|Title:||The Public Image of Hispanic Monarchs in Early Modern Times : The Role of the Royal Stables|
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|Authors:||José Eloy Hortal Muñoz, Author|
|Material Type:||video document|
EquivocÉcurie De Château ; Époque Moderne (XVIe-XVIIIe) ; Espagne ; Image
Of special relevance in court ceremonies amongst early modern rulers was the configuration of the complex network that defined the public image of the monarch, inside and outside the courtly environment. Thus, when the monarch ventured outside the palace it provided an opportunity to see the sovereign in all his majesty, and projected an image demonstrating his wealth, the sacralization of his figure, and the distance that separated him from his subjects. This mise en scéne in different ceremonies, such as the public presentation of heirs, processions, receptions and so on, revealed the splendour of the court and, above all, the power of the prince by means of a semiotic series that penetrated the viewers’ awareness directly and influenced their hinking. These appearances played an essential role in establishing the terms of the royal image, because most of the etiquette and the ceremonies in which the King took part were invisible to his lesser subjects, with the exception of public meals at the Royal Palace.
The royal stables were the apparatus of most importance in this respect, as this paper will argue, focusing on the case of the Spanish monarchy during the seventeenth century. We have to realize how intimately involved in the triumphal entries of this period was the horse, an essential part of the regalia and a reflection of the chivalric ideal of the dukes of Burgundy. Charles V tried to remain faithful to the image cultivated by his predecessors, expecting nobles from his vast Empire to be present at certain festivals, and encouraging their participation in such events as tournaments and games or redes. Undoubtedly, the political involvement of these parties was complex : ,while a royal entrance was a vehicle for dialogue between the monarch and the urban classes, tournaments expressed, in the form of hospitality, the role of the King as feudal Lord of his knights, as well as, on the nobles’ part, the qualities of honour and virtue. However, at the same time, Charles V sought to use the presence of nobles at these celebrations to emphasise the courtly nature of their activities and facilitate the transition from the medieval model of knight-warrior, to the archetype of the modern courtier, a gradual process culminating during the reign of his son.
This process can be seen at the stables during the Felicissimo Viaje, as Burgundian tradition had provided Charles with some sophisticated opportunities for equestrian display. Even in the apparently most trivial matters, the exaltation of the figure of the King and his household created complicated etiquette and ceremonies in order to show the King’s superior power in all aspects of life. The Burgundian stables were closely linked to war and its ceremonial similacra, the tournament and the fair, associations which greatly influenced practice in the emperor’s stables. The emperor was presented as a perfect gentleman, who was prepared for war and capable of mounting a horse in order to fight.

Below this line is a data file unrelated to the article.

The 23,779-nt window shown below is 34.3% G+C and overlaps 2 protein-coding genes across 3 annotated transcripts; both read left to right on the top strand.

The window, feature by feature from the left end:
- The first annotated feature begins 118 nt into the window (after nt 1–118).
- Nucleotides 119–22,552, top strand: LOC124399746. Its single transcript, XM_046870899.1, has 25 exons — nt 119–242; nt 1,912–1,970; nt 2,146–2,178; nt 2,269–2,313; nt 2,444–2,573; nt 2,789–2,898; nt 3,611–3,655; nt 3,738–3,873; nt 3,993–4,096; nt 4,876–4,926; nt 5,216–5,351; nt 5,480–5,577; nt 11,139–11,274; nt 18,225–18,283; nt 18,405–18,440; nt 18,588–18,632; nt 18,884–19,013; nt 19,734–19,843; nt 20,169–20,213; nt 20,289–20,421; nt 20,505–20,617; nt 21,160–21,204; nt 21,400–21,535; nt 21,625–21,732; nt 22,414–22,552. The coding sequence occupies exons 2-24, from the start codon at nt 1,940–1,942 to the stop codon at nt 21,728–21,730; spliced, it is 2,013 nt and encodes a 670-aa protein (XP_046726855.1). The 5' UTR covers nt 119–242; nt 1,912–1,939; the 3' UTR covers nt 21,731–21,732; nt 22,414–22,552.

This image, how ever, would be modified after the Felicissimo Viaje , so that in the decade of the 1560s during Philip II’s reign the stables became conceived in more courtly terms, related to his more remote and sacralised figure, reflecting ceremonial changes in the conception of monarchy. Undoubtedly these changes derived from the introduction of Burgundian style to the stables for the Felicissimo Viaje, as this was the moment after which specially crafted vehicles transformed the event. After that point the King made use of what we might call representative vehicles
continuously, especially cars and carriages. The Castilian stables were less noted for putting these changes into practice, because, for example, the Master of the Horse was not one of the household’s main offices, while in the household of Burgundy the Master of the Horse undoubtedly was. We can simplify by saying that the Castilian stables were more ‘domestic’ than the Burgundian. Only a few Castilian offices, such as the minstrels, would have equal future importance, although stables in the Castilian manner would continue to have relevance in the Queen’s Household.
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